Dunes Among Diversity!
“The tallest dunes in North America are the centerpiece in a diverse landscape of grasslands, wetlands, conifer and aspen forests, alpine lakes, and tundra. Experience this diversity through hiking, sand sledding, splashing in Medano Creek, wildlife watching, and more! The park and preserve are open 24 hours a day, so plan to also experience night skies and nocturnal wildlife during your visit.”
Sandboarding and Sand Sledding
If you’ve never experienced sledding down a sand dune then you need to add it to your bucket list! While it may seem that a board that can go down the snow, can also go down the sand, you’ll just end up destroying your snow gear! Sand Board rentals are available in the visitor’s center and in local areas. You can explore the dunes and slide down any of the areas that aren’t thriving with vegetation. But plan your day accordingly, the dunes can get up to 150 degrees in the summer months.
Fat biking is a Colorado sport that has gained a lot of traction in the last few years! Essentially mountain biking on steroids, rental flat bikes are just mountain bikes with “fatter” tires that make it easier to pedal through the dunes. Most of the dunes will not allow a mechanized vehicle, so fat biking is the best ways to see the dunes up close and personal! The best route to take on a Fat Bike is Medano Creek Primitive Road.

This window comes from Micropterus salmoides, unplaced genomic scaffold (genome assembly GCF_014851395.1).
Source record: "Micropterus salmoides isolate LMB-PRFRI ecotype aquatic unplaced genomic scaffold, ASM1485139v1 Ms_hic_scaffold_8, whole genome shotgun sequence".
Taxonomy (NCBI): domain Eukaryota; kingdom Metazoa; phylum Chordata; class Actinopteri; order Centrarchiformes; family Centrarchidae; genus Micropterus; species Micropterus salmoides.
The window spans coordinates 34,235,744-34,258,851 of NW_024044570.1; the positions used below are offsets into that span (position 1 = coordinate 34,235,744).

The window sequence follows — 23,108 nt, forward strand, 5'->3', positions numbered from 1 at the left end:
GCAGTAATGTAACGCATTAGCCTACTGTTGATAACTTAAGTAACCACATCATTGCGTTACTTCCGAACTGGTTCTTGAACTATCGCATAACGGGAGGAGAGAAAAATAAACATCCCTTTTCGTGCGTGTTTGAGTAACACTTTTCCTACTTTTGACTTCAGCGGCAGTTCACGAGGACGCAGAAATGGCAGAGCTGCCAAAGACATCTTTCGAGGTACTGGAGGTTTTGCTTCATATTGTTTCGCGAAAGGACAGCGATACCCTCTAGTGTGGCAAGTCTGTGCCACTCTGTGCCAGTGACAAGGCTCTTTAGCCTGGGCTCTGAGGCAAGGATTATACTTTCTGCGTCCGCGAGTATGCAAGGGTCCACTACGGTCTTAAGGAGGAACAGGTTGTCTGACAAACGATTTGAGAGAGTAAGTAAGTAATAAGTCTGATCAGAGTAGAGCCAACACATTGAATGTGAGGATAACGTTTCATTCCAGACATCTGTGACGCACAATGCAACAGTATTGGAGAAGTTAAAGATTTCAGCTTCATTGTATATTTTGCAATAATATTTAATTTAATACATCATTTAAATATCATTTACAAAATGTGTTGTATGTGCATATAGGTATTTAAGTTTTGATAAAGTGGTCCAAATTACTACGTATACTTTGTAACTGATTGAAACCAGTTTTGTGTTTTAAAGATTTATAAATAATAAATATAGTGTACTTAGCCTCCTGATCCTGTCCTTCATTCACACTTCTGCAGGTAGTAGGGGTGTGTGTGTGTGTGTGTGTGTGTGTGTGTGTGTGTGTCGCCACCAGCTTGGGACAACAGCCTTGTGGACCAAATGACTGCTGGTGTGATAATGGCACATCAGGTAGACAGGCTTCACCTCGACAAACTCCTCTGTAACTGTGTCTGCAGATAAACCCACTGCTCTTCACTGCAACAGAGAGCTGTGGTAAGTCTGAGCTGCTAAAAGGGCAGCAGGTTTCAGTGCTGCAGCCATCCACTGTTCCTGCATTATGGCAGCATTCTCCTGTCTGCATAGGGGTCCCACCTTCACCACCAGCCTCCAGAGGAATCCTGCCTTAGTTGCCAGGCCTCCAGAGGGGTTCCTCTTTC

Not All Who Wander Are Lost: The Best Campgrounds and Trails to See While in Great Sand Dunes National Park
At Great Sand Dunes National Park, there is no shortage of adventure! From sandboarding the dunes, to hiking trails, and splashing in Medano Creek.
While there are no trails that go through the dunes there are still plenty of ways to explore them! With 5 dunes that tower over 700 feet tall, “High Dune” is the first dune you’re treated to once you enter the parking lot, is not the tallest or most daunting, but sure looks it when you first arrive! Completely hikable, you can summit the 669 ft. dune in about 2 hours, round trip. The largest dune in the park, and in North America, is Star Dune, to which you get a full view from the summit of High Dune. A round trip to the summit of Star Dune will take you roughly 5 hours. If you hike the dunes, please prepare and plan accordingly; the temperatures on the dunes can reach up to 150 degrees, please bring plenty of water, moisture wicking layers and sun screen!
A great way to escape the heat of the day on the dunes. Located in the shaded forest and named after an original settlement at the same location, this is a great family hike that can be done relatively quickly.
This trail follows a small creek to the summit of a low pass in the Sangre de Cristo mountains, winding through aspen and evergreen forests. Allow 2-3 hours to reach the pass; the trail is 3 1/2 miles (5.7 km) one way. American Indians and early settlers used this route for travel into the valley.
Pinon Flats– Located one mile north of the Visitors center, this is the only non-4wd accessible campground in the park. The campground is open April-November. With a mixture of reservable and non-reservable sites, each site is outfitted with a fire ring, access to restrooms with sinks and flush toilets, however there are no hookups at this site. Being the only campground within park boundaries, be mindful of your planning, the park is usually filled in the summer! In a rare opportunity, pets are welcomed at Pinon Flats Campground , so bring your furry family members along! Sites run $20/night, you can reserve online at Great Sand Dunes National Park here